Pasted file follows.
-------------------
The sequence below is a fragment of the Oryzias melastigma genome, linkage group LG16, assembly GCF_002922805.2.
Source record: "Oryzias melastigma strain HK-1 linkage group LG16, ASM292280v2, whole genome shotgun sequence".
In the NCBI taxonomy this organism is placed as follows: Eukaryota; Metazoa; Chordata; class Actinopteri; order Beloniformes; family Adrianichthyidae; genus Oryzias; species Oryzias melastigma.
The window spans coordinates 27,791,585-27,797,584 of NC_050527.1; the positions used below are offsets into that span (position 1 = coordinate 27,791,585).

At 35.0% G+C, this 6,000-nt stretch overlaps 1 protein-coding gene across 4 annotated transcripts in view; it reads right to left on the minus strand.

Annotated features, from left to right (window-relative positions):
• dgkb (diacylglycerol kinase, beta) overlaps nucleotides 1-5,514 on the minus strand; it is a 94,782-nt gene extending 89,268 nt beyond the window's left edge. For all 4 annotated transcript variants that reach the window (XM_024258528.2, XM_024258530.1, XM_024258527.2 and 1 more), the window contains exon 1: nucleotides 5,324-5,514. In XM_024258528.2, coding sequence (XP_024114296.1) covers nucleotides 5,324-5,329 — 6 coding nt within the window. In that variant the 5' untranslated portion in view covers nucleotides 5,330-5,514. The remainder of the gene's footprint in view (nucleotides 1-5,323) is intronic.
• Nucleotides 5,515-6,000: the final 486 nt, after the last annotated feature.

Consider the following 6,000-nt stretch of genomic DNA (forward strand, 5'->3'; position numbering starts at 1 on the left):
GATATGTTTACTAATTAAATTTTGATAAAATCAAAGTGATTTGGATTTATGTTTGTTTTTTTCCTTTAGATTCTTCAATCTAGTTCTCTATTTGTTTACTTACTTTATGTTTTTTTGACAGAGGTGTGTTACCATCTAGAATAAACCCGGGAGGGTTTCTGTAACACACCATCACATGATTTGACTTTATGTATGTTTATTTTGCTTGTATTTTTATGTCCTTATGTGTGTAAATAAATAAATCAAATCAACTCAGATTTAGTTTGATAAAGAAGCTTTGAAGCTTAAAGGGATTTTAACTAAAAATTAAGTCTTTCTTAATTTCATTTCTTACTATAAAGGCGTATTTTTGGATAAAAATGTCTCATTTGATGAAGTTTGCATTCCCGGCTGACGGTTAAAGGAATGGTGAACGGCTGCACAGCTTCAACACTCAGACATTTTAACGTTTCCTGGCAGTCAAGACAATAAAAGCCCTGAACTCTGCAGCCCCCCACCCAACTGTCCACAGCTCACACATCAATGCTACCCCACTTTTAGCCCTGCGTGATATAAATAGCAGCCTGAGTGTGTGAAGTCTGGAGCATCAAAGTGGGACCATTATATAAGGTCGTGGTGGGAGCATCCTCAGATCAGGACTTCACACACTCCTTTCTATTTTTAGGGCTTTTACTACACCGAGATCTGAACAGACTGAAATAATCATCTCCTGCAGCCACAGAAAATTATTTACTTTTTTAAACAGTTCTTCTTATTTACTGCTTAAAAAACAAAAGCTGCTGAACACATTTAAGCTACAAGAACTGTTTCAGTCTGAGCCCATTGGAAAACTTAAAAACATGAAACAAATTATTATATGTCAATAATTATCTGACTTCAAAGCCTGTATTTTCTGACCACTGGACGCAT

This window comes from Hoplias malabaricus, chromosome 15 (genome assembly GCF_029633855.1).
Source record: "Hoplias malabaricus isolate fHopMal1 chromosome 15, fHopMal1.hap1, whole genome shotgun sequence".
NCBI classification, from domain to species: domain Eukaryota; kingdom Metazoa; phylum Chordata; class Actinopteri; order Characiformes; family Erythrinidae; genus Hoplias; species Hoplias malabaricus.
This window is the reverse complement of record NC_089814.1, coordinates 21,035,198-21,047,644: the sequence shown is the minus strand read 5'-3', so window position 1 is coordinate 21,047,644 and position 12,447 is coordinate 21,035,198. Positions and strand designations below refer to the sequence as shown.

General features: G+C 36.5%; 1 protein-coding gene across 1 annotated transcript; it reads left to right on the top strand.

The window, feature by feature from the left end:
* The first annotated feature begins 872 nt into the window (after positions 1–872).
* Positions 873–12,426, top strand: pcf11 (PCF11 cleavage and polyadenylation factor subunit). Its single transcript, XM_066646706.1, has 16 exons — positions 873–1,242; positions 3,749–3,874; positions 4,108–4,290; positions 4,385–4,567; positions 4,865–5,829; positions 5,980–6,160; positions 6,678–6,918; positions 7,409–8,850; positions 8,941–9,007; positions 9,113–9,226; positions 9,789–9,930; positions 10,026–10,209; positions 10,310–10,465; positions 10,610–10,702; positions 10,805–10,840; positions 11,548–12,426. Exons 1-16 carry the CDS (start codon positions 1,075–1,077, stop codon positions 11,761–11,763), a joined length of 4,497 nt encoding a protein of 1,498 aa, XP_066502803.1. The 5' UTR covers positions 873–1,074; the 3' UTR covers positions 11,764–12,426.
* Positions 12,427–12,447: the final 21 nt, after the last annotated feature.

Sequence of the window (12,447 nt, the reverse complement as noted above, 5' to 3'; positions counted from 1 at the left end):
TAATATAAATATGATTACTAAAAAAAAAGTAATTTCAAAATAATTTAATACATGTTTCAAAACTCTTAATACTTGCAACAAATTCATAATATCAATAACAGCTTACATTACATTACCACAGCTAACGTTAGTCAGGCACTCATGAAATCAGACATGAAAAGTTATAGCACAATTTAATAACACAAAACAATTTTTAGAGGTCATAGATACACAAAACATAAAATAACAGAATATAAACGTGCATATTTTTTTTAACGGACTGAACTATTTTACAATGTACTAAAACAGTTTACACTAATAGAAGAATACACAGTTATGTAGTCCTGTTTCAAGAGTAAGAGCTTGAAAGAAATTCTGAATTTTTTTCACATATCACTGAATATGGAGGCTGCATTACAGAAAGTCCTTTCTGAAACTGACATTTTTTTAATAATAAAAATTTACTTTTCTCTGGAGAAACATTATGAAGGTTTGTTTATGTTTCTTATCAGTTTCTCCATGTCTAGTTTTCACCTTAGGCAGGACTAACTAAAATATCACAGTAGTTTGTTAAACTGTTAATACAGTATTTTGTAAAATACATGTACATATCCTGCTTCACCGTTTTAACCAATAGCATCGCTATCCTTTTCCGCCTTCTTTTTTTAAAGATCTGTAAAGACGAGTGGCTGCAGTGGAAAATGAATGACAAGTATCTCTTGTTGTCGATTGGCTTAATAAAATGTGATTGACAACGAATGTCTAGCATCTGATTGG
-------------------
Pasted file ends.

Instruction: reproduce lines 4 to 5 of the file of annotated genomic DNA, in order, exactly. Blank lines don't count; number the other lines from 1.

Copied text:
The window spans coordinates 27,791,585-27,797,584 of NC_050527.1; the positions used below are offsets into that span (position 1 = coordinate 27,791,585).

At 35.0% G+C, this 6,000-nt stretch overlaps 1 protein-coding gene across 4 annotated transcripts in view; it reads right to left on the minus strand.